Television isn’t just on TV anymore. Netflix, Hulu, Amazon and YouTube are all creating original shows available on the digital device of your choice. We’re watching shows in more ways than ever. Kathleen Grace used to run the YouTube space in LA. Now she’s the CEO of New Form Digital, one of the studios that creates for different online platforms. She talked with Marketplace host Kai Ryssdal about the new online TV trend and the struggles of making a profit with an internet-based format. The following is an edited transcript of their conversation.
Kai Ryssdal: Just as a place to start, how different is producing digital content from producing straight-up linear television say 10 years ago?
Kathleen Grace: It’s profoundly different, because you have to think about what are all the ways we’re going to find an audience around this story and then how are we going engage with them? Traditional linear television was just a feed, and you know at least some of the audience would be there because you were on a network. You can’t say that even if you’re on Netflix. Your audience has to actively come find you. And so you have to constantly be putting out hooks for them to come into the conversation. And then finally you have to remember that every platform you’re on, there’s one thing they do, no matter what, every week: They push code. They change the game. And so you have to be aware of that. And that’s from me learning my experience at YouTube. Every week, no matter what, YouTube pushes code, and that can impact your content.
Ryssdal: To explain for those who are not versed in this, when you say “pushing code,’ they move a button, they tweak something.
Grace: Yeah. They change how the thumbnails appear.
Ryssdal: And that for the user is like, “Ah! Now what do I do?”
Grace: Yeah. Or for the user is like, “Great! That’s exactly what I wanted.” For the content producer, it’s like, “Really? I just figured out how to do my thumbnails.” But what I think it lets us do is that we get to experiment and do things quickly. So we saw vertical video was kind of emerging as a new format.
Ryssdal: Literally holding your phone vertically, right?
Grace: Yeah. On Instagram, on Snapchat, and so we developed a pilot with that in mind. And so to me, it’s just more and more opportunities to tell stories in different ways.
Ryssdal: With the added challenge now of you being in the front office, of having to make money doing this.
Grace: Yes. That’s also hard.
Grace: That is also one of the more interesting parts. When we launched the company, we had basically three to four buyers in mind. It was Yahoo. MSN.
Ryssdal: Wow. Yahoo.
Grace: Like, we had conversation about “Yahoo’s doing digital programming.”
Ryssdal: Sorry. Coming the week that that sale closes.
Grace: I know! And then within the first six months, YouTube Red started their initiative of funding content. We heard about Go90. We heard about Vessel, which has now come and gone.
Ryssdal: Well, you heard about Go90 from Verizon, which is not doing well, right? I mean, you know.
Grace: I think people cannot underestimate how hard it is to launch a video platform, and people cannot underestimate one advantage both Netflix and YouTube have with their decade head start. Like, Netflix built a consumer base on DVD mailing and have a huge head start. They already have your credit card. That’s half the battle, getting the credit card. And then YouTube, I mean, is the most influential video platform in the history of mankind. Like, it’s extraordinary what they did.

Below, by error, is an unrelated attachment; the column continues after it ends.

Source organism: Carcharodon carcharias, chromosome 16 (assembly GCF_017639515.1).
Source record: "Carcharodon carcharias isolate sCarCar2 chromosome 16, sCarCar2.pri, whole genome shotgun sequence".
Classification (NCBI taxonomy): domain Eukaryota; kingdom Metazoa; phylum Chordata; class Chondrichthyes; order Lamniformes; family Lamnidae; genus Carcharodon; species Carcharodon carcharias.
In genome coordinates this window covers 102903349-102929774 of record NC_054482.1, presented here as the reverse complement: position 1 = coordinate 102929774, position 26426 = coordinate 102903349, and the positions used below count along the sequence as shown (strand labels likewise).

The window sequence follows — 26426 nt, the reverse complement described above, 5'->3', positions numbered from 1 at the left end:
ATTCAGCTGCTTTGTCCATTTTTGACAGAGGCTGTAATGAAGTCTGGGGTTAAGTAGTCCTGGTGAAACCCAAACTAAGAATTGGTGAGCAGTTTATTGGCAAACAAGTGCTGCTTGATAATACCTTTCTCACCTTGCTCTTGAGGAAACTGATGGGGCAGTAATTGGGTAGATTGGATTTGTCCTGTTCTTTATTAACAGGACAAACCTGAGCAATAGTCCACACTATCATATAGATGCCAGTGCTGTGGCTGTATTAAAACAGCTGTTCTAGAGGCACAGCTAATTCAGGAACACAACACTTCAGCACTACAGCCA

Ryssdal: So far.
Grace: So far. But they did that in 10 years, and then they started thinking about original programming.
|How do YouTube stars make money?|
|How YouTube became YouTube, told with YouTube videos|
Ryssdal: So what keeps you up at night, then? What’s your worst nightmare?
Grace: That the audience, myself included, don’t necessarily want to pay for content. They don’t want ads.
Ryssdal: It’s interesting you say “myself included.”
Grace: Myself included. I just cut my cable.
Ryssdal: Oh, wow.
Grace: I have Hulu TV, and that’s all we do and we love it. But the audience, I don’t think understands that content needs to be paid for. And we haven’t found the right way to engage them around it.
Ryssdal: So as you look out three to five years, what does the future of digital content and your space, the space in which you work, what does it look like? Is it like cable TV or is it something else or we don’t know yet? Or is it three years is a really long time?
Grace: Three years is a really long time. I will say things that will continue to matter are story. The second thing is the audience wins, whoever has the audience wins. I think the biggest challenge over the next three years that people need to solve is discovery.
Ryssdal: Finding it, that thing you were talking about earlier.
Grace: Finding it. And not even just because I want everyone to find our shows. But I want to be able to find shows better as a viewer. And that to me, is really interesting.
If you’re a member of your local public radio station, we thank you — because your support helps those stations keep programs like Marketplace on the air. But for Marketplace to continue to grow, we need additional investment from those who care most about what we do: superfans like you.
Your donation — as little as $5 — helps us create more content that matters to you and your community, and to reach more people where they are – whether that’s radio, podcasts or online.
When you contribute directly to Marketplace, you become a partner in that mission: someone who understands that when we all get smarter, everybody wins.